It is often in adversity that we find our true internal strength as one nurse from Maragua can attest.
On Wednesday, Ms Alice Wanjiru Ndiru was recognised by her peers for her heroism in helping three women deliver babies safely despite having delivered her own barely two hours earlier.
Ms Ndiru, a nurse at Maragua District Hospital, was recovering in the hospital’s post-natal ward after the delivery of her child.
However, it was the night that robbers struck at the hospital, binding all the nurses and attendants and forcing them to lie on their stomachs in the yard outside.
“I heard some mothers crying out, and wondered why they would do so, yet the hospital staff were not responding. I left my bed and walked to the labour ward. The corridors were very quiet and deserted,” Ms Ndiru said.
She was unaware that the robbers had struck on that night, April 7. On reaching the labour ward, she found three women in labour, but no one to attend to them.
“I started helping them to give birth. By God’s grace, there were no complications in the deliveries,” she added.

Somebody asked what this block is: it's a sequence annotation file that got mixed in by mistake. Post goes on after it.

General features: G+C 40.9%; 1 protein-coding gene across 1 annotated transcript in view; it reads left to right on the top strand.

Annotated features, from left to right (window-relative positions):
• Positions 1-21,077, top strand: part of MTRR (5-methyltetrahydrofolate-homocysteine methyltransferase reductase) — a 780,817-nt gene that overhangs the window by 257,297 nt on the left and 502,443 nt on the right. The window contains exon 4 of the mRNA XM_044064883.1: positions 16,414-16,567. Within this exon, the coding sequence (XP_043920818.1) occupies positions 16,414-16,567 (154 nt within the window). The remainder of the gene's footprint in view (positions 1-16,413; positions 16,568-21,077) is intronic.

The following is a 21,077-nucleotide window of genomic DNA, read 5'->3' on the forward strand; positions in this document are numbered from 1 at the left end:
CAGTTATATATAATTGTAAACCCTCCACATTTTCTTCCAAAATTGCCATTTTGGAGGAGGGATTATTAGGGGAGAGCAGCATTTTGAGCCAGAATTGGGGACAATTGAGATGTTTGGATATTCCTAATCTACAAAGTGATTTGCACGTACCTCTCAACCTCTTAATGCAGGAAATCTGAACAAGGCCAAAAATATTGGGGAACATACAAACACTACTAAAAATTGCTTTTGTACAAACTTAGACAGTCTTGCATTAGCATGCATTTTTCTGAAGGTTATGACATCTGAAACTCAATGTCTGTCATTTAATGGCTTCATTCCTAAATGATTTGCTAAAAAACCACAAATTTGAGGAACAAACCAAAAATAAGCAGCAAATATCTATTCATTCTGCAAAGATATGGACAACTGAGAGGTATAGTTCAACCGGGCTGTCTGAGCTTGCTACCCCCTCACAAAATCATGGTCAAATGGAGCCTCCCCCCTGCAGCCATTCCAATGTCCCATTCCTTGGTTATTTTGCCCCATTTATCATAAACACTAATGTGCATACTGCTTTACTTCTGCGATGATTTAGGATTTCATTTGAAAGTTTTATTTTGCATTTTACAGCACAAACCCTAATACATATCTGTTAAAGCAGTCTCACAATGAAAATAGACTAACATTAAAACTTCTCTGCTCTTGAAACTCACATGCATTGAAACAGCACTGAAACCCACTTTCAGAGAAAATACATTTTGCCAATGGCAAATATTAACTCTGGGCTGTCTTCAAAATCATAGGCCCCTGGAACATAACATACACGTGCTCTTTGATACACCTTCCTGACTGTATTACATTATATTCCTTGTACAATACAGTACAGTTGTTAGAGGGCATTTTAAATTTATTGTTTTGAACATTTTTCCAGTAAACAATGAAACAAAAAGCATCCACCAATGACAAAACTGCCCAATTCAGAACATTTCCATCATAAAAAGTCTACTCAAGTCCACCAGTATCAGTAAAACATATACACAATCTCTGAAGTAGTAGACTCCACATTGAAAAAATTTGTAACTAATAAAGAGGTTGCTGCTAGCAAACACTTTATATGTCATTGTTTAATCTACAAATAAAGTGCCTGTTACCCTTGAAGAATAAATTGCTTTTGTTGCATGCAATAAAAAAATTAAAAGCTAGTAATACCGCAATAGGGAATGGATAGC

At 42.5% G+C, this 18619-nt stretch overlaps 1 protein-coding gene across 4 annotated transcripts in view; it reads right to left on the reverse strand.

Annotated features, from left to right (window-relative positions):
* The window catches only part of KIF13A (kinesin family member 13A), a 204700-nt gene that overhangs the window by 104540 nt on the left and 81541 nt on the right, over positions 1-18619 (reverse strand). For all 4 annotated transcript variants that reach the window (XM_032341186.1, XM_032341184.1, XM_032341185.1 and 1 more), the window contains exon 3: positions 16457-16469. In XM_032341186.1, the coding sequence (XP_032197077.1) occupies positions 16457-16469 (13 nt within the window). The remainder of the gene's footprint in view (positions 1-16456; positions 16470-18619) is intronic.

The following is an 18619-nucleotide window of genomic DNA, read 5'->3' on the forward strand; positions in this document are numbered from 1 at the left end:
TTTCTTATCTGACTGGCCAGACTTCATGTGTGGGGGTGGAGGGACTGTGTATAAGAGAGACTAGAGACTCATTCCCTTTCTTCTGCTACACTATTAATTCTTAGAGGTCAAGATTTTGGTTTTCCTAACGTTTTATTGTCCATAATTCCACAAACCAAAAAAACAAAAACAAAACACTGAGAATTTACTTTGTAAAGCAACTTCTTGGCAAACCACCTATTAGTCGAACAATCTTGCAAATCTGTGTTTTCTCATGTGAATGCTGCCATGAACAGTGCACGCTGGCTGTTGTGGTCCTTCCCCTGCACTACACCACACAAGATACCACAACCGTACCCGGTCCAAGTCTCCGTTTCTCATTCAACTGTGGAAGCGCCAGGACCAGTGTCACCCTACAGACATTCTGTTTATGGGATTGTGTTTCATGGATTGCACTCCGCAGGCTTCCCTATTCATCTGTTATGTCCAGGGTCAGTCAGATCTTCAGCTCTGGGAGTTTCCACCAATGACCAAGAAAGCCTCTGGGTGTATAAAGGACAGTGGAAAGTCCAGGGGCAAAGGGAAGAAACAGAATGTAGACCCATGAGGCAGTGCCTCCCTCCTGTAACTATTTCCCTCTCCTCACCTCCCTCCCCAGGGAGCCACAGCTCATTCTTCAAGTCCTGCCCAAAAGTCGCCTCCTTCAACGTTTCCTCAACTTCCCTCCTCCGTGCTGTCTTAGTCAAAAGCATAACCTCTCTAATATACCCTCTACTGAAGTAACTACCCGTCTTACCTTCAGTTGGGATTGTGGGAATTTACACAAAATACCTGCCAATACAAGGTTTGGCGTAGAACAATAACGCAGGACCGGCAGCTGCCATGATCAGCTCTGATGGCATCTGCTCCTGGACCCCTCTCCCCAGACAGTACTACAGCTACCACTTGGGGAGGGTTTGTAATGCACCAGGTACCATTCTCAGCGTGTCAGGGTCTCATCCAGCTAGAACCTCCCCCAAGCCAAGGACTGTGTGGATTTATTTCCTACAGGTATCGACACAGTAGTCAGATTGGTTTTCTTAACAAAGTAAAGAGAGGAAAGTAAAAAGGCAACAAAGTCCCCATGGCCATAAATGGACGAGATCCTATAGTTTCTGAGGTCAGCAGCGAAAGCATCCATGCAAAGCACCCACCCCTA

This would have been routine work for Ms Ndiru had she not been in pain and weak from her own delivery only two hours earlier.
After the delivery of two boys and a girl, she moved the three women and their newborns to the post-natal ward and then went to look for the hospital staff.
She found them tied up under a bench in the yard by the robbers who had just fled. She untied them and helped them call for help from other areas of the hospital.
“She was obviously still weak and in great pain from her own delivery. Any mother can tell you that two hours after delivery is too soon even to get out of bed,” said Mrs Mary Njuguna, the Central provincial nursing officer.
Speaking during a ceremony to award a certificate and a token of appreciation to Ms Ndiru, her peers were full of praise, aware that she helped deliver three children safely in her condition.
“Alice went beyond the call of duty. Many would have chosen to remain in bed. Weak and in pain, she chose to walk to the labour ward and deliver the babies. This is something that deserves recognition,” said Mrs Njuguna.
Ms Ndiru has been a nurse for 11 years, and considers it more of a calling than a job.
“Wherever I go I can’t take off the tag of nurse. It is a duty you carry with you at all times,” says the humble nurse.
Deputy provincial nursing officer Beatrice Muriithi said the gangsters held hostage one female nurse, who was raped. She has since been transferred to another hospital.
Ms Muriithi wants Kenyans to recognise the sacrifices made by nurses at work. “There is a lot of good work done quietly by nurses such as Alice which goes unrecognised.
“All we ask is that people appreciate that we do try to do a good job in the circumstances under which we work,” she said.